By Alessandra Prentice
Ukraine, locked in a longstanding pricing row with Russia over gas, hopes to sign a memorandum with Moscow on supplies that will run until the end of March 2016, its energy minister said on Wednesday.
Russia and its ex-Soviet neighbour agreed last year on a “winter package” for supplies with a price discount of $100 per thousand cubic metres and advance payments, but that accord expired on Tuesday and has yet to be replaced.
“A memorandum will be signed for the whole period until the end of the heating season in 2016,” Energy Minister Volodymyr Demchyshyn said.
He gave no details on the memorandum, which he expected to be signed by April 14, but said it could include conditions, pricing and volumes of gas.
Moscow and Kiev, which are at loggerheads over a separatist rebellion in east Ukraine, are bound by a 10-year gas agreement signed in 2009 which successive Ukrainian governments say carries an onerous price that weighs heavily on the economy.
European Union members receive the bulk of their gas supplies from Russia via Ukraine and rows in the past between Kiev and Moscow have affected supplies to EU consumers.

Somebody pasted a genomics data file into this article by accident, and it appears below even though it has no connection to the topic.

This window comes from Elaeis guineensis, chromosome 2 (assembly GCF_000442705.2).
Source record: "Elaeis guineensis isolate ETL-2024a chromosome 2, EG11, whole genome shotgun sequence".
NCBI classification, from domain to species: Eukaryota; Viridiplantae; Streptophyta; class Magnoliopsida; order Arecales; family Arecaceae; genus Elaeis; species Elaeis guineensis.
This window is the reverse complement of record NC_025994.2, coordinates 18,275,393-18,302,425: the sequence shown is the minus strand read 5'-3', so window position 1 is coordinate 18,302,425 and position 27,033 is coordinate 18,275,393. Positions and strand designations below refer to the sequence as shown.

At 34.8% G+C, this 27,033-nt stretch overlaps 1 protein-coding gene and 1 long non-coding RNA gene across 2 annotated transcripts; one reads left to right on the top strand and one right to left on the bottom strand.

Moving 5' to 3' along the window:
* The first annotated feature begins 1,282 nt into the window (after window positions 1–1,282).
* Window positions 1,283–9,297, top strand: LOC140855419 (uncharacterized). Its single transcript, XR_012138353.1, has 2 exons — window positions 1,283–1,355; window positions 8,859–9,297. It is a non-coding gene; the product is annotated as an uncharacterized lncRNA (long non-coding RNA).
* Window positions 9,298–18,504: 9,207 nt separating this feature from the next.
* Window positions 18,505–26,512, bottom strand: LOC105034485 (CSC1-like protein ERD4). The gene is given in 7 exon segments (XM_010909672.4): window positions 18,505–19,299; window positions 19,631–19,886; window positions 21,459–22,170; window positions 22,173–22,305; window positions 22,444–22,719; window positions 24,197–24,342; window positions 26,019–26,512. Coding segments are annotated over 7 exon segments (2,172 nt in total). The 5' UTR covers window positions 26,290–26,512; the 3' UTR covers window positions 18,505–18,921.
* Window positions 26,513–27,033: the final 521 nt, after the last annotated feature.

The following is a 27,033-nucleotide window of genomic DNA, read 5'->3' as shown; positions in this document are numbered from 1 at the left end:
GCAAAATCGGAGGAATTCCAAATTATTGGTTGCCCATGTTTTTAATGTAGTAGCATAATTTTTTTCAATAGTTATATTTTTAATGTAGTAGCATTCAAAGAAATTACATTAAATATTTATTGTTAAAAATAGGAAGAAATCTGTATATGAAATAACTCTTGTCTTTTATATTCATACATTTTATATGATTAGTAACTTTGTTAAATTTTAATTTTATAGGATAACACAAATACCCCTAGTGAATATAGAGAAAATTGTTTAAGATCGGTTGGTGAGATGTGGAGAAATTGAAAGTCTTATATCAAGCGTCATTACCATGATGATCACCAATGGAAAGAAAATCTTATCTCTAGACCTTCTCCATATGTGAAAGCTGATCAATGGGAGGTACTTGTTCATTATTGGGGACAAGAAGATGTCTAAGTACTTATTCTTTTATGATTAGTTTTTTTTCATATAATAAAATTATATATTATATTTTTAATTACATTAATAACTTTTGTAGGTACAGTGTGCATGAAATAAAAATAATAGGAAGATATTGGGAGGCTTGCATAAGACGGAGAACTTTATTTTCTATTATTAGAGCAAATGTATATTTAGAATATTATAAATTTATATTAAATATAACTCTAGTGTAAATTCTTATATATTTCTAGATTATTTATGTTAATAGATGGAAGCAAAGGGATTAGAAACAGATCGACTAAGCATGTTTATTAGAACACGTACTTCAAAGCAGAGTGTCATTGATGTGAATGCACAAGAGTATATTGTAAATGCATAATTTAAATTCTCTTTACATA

Earlier on Wednesday European Commission Vice President Maros Sefcovic said he would broker talks in the middle of April and was hopeful of being able to negotiate more favourable terms for Kiev.
Russia will extend the gas price discount for Ukraine into the second quarter, TASS news agency reported Russian President Vladimir Putin as saying on Tuesday, but any further decisions would be taken in three months and depend on the price of oil.
A European Commission official, who asked not to be named, welcomed the report. “It is a good and welcome development to see that the Russian Government intends to extend the price-formula,” the official said.
Due to the fall in global energy prices, the discounted price Ukraine pays for Russian gas should now be around $250 per thousand cubic metres, according to Ukraine’s energy ministry.
The gas row between Ukraine and Russia has unnerved the European markets, where Gazprom covers a third of gas demand, while around 40 percent of Russian gas supplies to the European Union go via Ukraine.
Demchyshyn said in the past week Ukraine had drawn no more than 10 million cubic metres from reserves, receiving 40-45 mcm in reverse flows from Europe, 55 mcm from its own production and less than 10 mcm from Russia.
He said Ukraine’s gas market was “balanced”, with 7.7 billion cubic metres in storages.